Authors, Shel Silverstein (1930 –1999)

Born in Chicago, Illinois, Shel Silverstein began writing and drawing at a young age. He became a cartoonist, playwright, poet, performer, recording artist and a Grammy-winning, Oscar-nominated songwriter and best known as the author of several popular children’s books.  Awards: Grammy Award, Best Country Song for “A Boy Named Sue,” 1969; Grammy Award, Best Recording for Children for Where the Sidewalk Ends in 1984 (Source:

In my home library shelved in the children’s section, I have 3 books written and illustrated by Shel Silverstein:

Shel Silverstein books-1 copyBook 1: Where The Sidewalk Ends: My copy printed in 1974 was one of the first book of poems that  my daughter learned to read as a child back in the 90’s and it became her favorite book.  Inside on pages 16 to 17 of this book is one of his poems: “Ickle Me, Pickle Me, Tickle Me Too.”  It’s a fun read. On Shel Silverstein’s official website you will find a wonderful animated performance of this (click the name of this book) or  ShelSilversteinBooks’s youtube channel.

Book 2: The Giving Tree: Shel Silverstein books-2 copy I recently purchased my copy, printed in 1992 from the original 1964 version, when someone mentioned that this was his favorite Shel Silverstein book when he was a little boy. Now, after having read it I can say, “it’s now my favorite book and I enjoy reading it often.”

Shel Silverstein books-3 copyBook 3: Falling Up: This is the  last book of poetry collection by Shel Silverstein  published in 1996, three years before his death.  Inside the covers you will find over a hundred poems with drawings. One of these poems on page 147 reminds me of the race I played when I was a kid. The title is “The Sack Race” and it goes like this: “Yes, it’s time for the sack race. Yes, I’m ready to go. Yes, it’s my first sack race. How did you know…?” And, if you know children who don’t like to pick up their toys, perhaps if they watch The Toy Eater” (click the name of this book)…it might change their minds.  This poem can be found on page 77 in the book “Falling Up” by Shel Silverstein.

Now that you have learned something about this author by reading this, you might just want to visit the Shel Silverstein’s official website where you can find more information about his other books.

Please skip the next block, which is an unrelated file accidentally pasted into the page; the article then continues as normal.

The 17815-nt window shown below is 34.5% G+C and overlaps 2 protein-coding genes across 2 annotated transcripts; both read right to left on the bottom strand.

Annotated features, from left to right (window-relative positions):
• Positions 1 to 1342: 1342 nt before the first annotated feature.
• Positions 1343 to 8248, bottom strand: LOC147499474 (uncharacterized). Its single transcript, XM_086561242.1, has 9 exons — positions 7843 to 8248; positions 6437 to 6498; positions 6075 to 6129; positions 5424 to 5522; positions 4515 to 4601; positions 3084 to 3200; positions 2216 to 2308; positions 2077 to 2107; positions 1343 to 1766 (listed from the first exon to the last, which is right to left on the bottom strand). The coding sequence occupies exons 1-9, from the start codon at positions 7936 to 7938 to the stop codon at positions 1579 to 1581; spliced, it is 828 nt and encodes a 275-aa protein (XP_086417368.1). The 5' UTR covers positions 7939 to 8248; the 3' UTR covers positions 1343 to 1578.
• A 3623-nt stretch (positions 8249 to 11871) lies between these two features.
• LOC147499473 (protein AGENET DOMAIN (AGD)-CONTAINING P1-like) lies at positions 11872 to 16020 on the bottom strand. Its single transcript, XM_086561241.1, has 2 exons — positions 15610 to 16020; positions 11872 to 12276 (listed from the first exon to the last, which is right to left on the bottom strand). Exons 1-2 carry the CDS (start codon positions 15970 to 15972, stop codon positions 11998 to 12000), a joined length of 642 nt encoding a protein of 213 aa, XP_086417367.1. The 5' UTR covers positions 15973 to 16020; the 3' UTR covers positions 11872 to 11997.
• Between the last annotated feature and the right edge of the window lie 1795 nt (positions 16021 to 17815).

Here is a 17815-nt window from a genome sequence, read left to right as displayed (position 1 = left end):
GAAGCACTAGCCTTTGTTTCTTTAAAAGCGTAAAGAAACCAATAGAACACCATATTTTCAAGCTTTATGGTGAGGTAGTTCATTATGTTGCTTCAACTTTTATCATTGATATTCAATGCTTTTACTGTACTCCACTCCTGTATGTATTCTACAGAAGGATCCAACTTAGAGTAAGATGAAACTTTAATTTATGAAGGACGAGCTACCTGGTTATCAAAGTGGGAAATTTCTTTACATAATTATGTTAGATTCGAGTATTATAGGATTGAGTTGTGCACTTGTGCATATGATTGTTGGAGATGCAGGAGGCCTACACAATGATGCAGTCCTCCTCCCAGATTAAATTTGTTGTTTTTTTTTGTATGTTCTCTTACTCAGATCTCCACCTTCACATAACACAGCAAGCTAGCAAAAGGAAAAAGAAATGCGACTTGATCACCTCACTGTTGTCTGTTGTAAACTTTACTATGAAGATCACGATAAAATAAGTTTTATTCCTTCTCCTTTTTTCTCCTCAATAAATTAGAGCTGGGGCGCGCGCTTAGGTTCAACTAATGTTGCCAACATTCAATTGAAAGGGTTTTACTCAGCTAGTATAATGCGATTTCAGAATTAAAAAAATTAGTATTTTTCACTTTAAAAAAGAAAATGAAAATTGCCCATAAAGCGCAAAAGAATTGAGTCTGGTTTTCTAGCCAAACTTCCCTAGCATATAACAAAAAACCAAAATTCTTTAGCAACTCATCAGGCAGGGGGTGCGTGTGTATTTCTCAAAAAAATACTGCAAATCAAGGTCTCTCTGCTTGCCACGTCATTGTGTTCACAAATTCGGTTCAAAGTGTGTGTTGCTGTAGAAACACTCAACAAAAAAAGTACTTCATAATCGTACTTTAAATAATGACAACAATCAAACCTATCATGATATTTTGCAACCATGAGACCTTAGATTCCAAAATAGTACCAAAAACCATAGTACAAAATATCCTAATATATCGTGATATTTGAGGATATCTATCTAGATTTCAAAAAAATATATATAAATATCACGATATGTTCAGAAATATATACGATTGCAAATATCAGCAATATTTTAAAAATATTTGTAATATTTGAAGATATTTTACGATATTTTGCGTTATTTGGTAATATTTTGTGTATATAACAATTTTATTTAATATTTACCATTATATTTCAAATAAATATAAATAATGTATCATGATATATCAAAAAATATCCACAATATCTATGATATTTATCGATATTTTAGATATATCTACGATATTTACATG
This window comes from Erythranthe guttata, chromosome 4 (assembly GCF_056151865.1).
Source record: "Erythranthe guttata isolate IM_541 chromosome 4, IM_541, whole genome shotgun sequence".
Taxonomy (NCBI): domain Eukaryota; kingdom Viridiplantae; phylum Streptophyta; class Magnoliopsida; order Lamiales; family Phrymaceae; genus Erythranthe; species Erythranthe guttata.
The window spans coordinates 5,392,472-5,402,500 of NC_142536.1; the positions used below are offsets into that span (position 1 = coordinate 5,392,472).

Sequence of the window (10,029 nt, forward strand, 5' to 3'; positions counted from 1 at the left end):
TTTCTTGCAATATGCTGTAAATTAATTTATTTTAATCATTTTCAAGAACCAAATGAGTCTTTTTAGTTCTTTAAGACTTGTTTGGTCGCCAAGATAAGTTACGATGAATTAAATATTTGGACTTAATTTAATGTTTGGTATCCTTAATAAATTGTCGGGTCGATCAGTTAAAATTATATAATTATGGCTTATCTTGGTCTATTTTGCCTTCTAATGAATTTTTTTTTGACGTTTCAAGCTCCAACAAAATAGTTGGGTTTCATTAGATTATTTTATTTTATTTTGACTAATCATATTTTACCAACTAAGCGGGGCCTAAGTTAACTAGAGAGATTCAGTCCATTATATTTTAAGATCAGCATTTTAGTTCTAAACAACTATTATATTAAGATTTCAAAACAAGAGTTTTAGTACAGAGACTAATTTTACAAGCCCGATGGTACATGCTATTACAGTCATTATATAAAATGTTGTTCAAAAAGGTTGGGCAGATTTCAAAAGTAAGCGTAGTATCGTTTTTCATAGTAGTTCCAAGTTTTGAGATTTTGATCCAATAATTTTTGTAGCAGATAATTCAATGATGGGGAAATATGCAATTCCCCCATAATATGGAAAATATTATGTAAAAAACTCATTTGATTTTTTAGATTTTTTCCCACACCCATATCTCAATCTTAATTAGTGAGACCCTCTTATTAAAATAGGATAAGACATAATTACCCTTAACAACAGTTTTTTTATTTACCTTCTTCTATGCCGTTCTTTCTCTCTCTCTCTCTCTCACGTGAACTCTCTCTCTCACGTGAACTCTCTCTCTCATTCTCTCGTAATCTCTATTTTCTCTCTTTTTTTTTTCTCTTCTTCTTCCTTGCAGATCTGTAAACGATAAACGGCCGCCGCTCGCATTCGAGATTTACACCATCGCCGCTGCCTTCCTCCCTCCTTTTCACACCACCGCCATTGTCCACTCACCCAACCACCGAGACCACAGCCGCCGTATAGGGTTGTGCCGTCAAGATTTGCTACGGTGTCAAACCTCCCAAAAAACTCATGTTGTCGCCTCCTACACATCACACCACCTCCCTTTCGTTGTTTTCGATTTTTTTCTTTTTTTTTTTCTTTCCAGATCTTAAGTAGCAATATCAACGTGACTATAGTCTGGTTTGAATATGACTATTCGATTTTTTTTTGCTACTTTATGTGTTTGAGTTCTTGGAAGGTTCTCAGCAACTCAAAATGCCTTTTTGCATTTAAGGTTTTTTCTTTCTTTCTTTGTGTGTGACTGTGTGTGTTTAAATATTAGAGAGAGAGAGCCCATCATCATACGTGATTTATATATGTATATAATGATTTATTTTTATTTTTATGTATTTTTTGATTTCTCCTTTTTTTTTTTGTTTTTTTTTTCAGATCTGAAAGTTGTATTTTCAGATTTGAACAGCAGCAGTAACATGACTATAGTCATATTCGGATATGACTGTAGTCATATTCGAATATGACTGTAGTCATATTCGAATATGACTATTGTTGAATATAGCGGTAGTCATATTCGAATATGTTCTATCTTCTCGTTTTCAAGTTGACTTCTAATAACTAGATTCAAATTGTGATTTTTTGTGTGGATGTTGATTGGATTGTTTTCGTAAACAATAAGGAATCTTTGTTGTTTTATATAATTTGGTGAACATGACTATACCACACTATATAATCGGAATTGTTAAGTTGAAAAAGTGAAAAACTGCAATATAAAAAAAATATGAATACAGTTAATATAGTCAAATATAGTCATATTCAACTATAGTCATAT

Written and Photographed by Mary Gilmartin, February 3, 2013



Filed under Authors

15 responses to “Authors, Shel Silverstein (1930 –1999)

  1. hey was a brilliant man, and his work will hold up through the ages. z

  2. Shel Silverstein is one of my favorite authors. I loved The Giving Tree, which is now my daughter’s favorite. 🙂

  3. I think you have enlightened us all about ‘A Boy Named Sue’. I’ll have to check out some more of his work.

  4. I agree, it’s one of those books once read – it does stay with you and one that you do remember.

  5. I read The Giving Tree as a child and it meant so much to me. One book that stayed with me through the years. Love the post! And – I too did not know about A Boy Named Sue – makes sense though 🙂

  6. I Love Shel Silverstein, while I only read one of his books, I really enjoyed his songs, one of my favorites was “Sarah Cynthia Sylvia Stout (Would Not Take The Garbage Out)”

    As a fan of your blog I would like to nominate you for the Very Inspiring Blogger Award. If you wish to accept (and I won’t be offended if you don’t) here are the rules: 1) display the award logo, 2) link back to the person giving the award, 3) state 7 things about you, 4) list 15 blogs that you wish to nominate, 5) notify these bloggers of the award and the rules. Go here to see the person that awarded me: HAPPY BLOGGING

    • I think Shel Silverstein is the one who should get the award. Thanks for the nomination, but I don’t participate in them. However, I still have Peru on my bucket list. Who knows maybe I will make it down there one day.

  7. The Giving Tree is one of my all time favorite books. I am at the Society of Children’s Book Writers and Illustrators Winter Conference at the moment, and we were just discussing Shel Silverstein. What an incredible storyteller. Thanks for sharing. I will have to visit his website now!

  8. That’s a surprise – I always assumed “A Boy Named Sue” was written by Johnny Cash. Very interesting post.

Leave a Reply

Please log in using one of these methods to post your comment: Logo

You are commenting using your account. Log Out /  Change )

Google+ photo

You are commenting using your Google+ account. Log Out /  Change )

Twitter picture

You are commenting using your Twitter account. Log Out /  Change )

Facebook photo

You are commenting using your Facebook account. Log Out /  Change )


Connecting to %s